First off, don't worry about that 90th percentile thing. Both height and weight are in the same range, so that really doesn't mean anything other than he's big for his age. His BMI is perfectly fine; for an adult, it would be slightly underweight; however, young children grow differently. They gain weight and get a little pudgy for a while, then they gain height without adding weight and get skinny. Their nutritional needs will vary as well: some days they'll eat next to nothing, others they'll eat anything that's not nailed down, sometimes they'll eat lots of veggies, sometimes they'll eat only meat and carbs. So long as your son is staying active, eating a variety of foods that includes fresh fruits and vegetables, and is healthy, you really don't have to worry about his weight until he's at least in the double-digit ages.
PS. A lot of pediatricians are hyper-vigilant these days because of the rise in childhood obesity. Keep in mind that BMIs are suggestions, not hard-and-fast rules. Athletes frequently fall in the overweight range because of their muscle mass. And, like I said, because children grow so fast and their BMI fluctuates so frequently, you really don't need to worry about that for several years.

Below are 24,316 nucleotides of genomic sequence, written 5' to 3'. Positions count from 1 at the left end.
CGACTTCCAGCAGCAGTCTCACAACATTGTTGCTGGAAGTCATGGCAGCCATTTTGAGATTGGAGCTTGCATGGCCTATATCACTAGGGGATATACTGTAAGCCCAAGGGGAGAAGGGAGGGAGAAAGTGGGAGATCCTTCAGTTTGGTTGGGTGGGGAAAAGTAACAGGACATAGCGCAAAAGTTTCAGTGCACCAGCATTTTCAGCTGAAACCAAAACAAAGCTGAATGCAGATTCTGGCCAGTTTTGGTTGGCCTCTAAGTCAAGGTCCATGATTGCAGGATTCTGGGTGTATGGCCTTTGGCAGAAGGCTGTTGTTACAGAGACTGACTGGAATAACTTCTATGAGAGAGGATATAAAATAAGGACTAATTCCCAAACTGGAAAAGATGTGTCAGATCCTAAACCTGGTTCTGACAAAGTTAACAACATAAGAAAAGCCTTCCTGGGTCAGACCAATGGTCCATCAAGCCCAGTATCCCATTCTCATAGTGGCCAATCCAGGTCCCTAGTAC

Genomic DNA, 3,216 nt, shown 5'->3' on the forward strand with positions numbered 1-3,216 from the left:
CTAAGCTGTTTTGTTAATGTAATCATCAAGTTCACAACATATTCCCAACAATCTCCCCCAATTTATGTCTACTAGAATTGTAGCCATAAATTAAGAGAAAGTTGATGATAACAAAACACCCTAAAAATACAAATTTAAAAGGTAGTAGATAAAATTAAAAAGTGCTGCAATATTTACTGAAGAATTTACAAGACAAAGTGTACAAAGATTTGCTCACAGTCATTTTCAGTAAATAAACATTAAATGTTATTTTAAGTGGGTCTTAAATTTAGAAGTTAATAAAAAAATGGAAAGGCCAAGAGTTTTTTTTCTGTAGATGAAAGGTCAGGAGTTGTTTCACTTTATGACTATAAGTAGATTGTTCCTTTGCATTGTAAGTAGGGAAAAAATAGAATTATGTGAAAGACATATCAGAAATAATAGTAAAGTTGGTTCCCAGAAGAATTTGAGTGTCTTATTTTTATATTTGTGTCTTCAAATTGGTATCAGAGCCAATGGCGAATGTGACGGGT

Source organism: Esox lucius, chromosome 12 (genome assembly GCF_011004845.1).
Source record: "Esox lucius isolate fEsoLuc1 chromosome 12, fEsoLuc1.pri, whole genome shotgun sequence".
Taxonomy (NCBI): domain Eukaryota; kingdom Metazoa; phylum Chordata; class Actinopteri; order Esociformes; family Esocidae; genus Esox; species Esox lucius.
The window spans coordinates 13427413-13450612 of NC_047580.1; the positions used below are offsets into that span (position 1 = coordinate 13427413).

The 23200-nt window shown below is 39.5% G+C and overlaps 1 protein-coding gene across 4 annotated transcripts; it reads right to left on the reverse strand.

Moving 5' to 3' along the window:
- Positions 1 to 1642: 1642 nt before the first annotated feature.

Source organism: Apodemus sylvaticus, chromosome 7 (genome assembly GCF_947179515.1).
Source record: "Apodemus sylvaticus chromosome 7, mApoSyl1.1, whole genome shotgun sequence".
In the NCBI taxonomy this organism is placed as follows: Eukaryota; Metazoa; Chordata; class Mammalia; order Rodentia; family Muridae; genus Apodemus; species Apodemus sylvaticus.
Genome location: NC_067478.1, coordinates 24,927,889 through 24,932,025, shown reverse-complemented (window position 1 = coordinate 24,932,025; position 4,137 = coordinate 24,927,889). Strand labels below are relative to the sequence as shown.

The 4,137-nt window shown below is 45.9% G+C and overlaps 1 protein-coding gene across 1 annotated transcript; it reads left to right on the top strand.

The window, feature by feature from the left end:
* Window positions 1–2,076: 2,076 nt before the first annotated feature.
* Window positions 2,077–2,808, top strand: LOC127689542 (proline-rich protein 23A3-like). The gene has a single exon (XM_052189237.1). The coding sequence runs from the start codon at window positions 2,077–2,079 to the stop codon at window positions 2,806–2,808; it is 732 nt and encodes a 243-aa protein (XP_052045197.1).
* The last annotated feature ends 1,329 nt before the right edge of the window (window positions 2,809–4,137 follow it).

PSS. My niece has the same problem. Her height is off the growth charts, but her pediatrician worries because her weight is in the 90th percentile. The fact that her weight is even on the growth charts is a good thing. My sister-in-law told the pediatrician to blow off - she'll worry about her daughter's weight if she ever does get "fat".